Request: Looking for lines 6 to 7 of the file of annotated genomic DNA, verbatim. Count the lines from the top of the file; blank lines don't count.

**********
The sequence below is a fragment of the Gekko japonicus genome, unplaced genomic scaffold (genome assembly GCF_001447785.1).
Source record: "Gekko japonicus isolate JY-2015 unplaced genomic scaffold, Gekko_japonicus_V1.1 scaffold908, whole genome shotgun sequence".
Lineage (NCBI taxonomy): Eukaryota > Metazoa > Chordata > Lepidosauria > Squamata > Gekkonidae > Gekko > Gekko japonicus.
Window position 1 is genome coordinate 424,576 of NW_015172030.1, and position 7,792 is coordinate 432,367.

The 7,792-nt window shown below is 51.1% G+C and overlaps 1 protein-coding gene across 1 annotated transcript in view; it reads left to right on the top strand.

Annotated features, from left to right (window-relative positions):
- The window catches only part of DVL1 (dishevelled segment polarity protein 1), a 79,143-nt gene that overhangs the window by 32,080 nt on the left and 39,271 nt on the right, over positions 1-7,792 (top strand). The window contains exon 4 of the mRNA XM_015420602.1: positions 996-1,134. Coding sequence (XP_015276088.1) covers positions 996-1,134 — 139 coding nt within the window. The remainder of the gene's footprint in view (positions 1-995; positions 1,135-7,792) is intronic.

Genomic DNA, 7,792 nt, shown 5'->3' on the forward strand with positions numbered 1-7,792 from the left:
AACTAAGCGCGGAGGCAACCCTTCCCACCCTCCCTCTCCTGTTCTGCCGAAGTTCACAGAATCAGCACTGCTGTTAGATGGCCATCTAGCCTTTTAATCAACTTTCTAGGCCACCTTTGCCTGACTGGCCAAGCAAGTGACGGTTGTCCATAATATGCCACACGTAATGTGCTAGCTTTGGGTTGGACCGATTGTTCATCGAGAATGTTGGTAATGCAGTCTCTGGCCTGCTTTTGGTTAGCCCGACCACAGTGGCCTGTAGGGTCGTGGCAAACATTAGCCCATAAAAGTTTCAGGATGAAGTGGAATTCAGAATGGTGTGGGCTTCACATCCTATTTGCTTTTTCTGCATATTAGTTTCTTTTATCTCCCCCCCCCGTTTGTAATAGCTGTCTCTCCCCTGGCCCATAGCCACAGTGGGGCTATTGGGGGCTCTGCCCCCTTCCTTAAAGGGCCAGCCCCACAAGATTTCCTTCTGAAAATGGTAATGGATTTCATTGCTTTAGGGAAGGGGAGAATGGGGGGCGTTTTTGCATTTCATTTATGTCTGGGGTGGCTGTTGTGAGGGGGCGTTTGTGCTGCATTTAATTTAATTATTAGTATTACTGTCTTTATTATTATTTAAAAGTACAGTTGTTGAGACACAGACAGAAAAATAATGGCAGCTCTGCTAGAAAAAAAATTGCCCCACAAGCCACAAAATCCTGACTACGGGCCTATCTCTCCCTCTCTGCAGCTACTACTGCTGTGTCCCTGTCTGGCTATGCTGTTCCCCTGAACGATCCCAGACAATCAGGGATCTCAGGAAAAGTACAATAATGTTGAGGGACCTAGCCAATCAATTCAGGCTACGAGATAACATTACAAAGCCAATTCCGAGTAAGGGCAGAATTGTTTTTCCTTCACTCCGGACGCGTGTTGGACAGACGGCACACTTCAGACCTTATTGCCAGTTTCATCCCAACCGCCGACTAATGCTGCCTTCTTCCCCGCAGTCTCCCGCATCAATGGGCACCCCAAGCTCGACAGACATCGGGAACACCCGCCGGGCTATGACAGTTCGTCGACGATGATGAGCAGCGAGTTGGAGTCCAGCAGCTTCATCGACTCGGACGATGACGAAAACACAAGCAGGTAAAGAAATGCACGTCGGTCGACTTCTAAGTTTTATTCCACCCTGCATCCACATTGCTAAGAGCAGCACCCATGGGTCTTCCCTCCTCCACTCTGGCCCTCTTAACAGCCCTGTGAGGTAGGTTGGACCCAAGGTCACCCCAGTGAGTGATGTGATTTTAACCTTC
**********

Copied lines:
Annotated features, from left to right (window-relative positions):
- The window catches only part of DVL1 (dishevelled segment polarity protein 1), a 79,143-nt gene that overhangs the window by 32,080 nt on the left and 39,271 nt on the right, over positions 1-7,792 (top strand). The window contains exon 4 of the mRNA XM_015420602.1: positions 996-1,134. Coding sequence (XP_015276088.1) covers positions 996-1,134 — 139 coding nt within the window. The remainder of the gene's footprint in view (positions 1-995; positions 1,135-7,792) is intronic.